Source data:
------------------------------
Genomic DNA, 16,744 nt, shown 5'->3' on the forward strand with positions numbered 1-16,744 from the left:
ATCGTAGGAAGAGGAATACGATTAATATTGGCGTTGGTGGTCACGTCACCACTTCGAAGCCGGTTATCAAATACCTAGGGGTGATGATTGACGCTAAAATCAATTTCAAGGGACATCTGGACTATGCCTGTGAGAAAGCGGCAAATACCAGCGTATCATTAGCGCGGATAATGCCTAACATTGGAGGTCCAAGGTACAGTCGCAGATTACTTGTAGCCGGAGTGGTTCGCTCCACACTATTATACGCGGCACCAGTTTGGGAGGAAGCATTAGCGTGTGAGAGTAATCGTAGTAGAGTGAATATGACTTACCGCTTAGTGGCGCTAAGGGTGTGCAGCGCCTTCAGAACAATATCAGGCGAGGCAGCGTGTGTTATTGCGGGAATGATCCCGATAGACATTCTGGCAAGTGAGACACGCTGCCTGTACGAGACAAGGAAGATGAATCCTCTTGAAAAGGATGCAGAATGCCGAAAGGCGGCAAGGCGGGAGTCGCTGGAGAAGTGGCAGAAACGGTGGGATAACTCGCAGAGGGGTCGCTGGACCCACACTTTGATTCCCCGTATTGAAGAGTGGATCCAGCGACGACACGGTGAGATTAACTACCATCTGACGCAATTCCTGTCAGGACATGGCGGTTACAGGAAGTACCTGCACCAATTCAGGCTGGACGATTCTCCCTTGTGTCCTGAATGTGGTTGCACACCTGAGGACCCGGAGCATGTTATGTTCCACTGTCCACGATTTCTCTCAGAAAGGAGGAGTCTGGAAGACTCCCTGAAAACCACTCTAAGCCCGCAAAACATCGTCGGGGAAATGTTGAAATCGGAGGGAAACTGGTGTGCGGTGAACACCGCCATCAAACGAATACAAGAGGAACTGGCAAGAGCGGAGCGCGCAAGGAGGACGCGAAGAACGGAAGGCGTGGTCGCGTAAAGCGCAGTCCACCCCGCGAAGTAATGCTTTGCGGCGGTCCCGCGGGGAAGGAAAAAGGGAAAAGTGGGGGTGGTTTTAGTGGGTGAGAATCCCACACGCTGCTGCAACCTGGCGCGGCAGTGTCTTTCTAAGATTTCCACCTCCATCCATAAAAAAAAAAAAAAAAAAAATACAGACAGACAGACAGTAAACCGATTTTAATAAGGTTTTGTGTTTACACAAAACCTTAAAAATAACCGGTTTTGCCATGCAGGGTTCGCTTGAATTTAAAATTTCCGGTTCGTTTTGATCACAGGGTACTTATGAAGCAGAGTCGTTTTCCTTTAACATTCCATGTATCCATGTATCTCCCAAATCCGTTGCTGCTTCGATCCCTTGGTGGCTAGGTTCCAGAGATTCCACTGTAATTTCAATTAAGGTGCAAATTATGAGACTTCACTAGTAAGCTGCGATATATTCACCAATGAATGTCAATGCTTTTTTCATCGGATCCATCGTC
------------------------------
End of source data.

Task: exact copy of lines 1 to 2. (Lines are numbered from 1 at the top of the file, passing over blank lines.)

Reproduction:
Genomic DNA, 16,744 nt, shown 5'->3' on the forward strand with positions numbered 1-16,744 from the left:
ATCGTAGGAAGAGGAATACGATTAATATTGGCGTTGGTGGTCACGTCACCACTTCGAAGCCGGTTATCAAATACCTAGGGGTGATGATTGACGCTAAAATCAATTTCAAGGGACATCTGGACTATGCCTGTGAGAAAGCGGCAAATACCAGCGTATCATTAGCGCGGATAATGCCTAACATTGGAGGTCCAAGGTACAGTCGCAGATTACTTGTAGCCGGAGTGGTTCGCTCCACACTATTATACGCGGCACCAGTTTGGGAGGAAGCATTAGCGTGTGAGAGTAATCGTAGTAGAGTGAATATGACTTACCGCTTAGTGGCGCTAAGGGTGTGCAGCGCCTTCAGAACAATATCAGGCGAGGCAGCGTGTGTTATTGCGGGAATGATCCCGATAGACATTCTGGCAAGTGAGACACGCTGCCTGTACGAGACAAGGAAGATGAATCCTCTTGAAAAGGATGCAGAATGCCGAAAGGCGGCAAGGCGGGAGTCGCTGGAGAAGTGGCAGAAACGGTGGGATAACTCGCAGAGGGGTCGCTGGACCCACACTTTGATTCCCCGTATTGAAGAGTGGATCCAGCGACGACACGGTGAGATTAACTACCATCTGACGCAATTCCTGTCAGGACATGGCGGTTACAGGAAGTACCTGCACCAATTCAGGCTGGACGATTCTCCCTTGTGTCCTGAATGTGGTTGCACACCTGAGGACCCGGAGCATGTTATGTTCCACTGTCCACGATTTCTCTCAGAAAGGAGGAGTCTGGAAGACTCCCTGAAAACCACTCTAAGCCCGCAAAACATCGTCGGGGAAATGTTGAAATCGGAGGGAAACTGGTGTGCGGTGAACACCGCCATCAAACGAATACAAGAGGAACTGGCAAGAGCGGAGCGCGCAAGGAGGACGCGAAGAACGGAAGGCGTGGTCGCGTAAAGCGCAGTCCACCCCGCGAAGTAATGCTTTGCGGCGGTCCCGCGGGGAAGGAAAAAGGGAAAAGTGGGGGTGGTTTTAGTGGGTGAGAATCCCACACGCTGCTGCAACCTGGCGCGGCAGTGTCTTTCTAAGATTTCCACCTCCATCCATAAAAAAAAAAAAAAAAAAAATACAGACAGACAGACAGTAAACCGATTTTAATAAGGTTTTGTGTTTACACAAAACCTTAAAAATAACCGGTTTTGCCATGCAGGGTTCGCTTGAATTTAAAATTTCCGGTTCGTTTTGATCACAGGGTACTTATGAAGCAGAGTCGTTTTCCTTTAACATTCCATGTATCCATGTATCTCCCAAATCCGTTGCTGCTTCGATCCCTTGGTGGCTAGGTTCCAGAGATTCCACTGTAATTTCAATTAAGGTGCAAATTATGAGACTTCACTAGTAAGCTGCGATATATTCACCAATGAATGTCAATGCTTTTTTCATCGGATCCATCGTC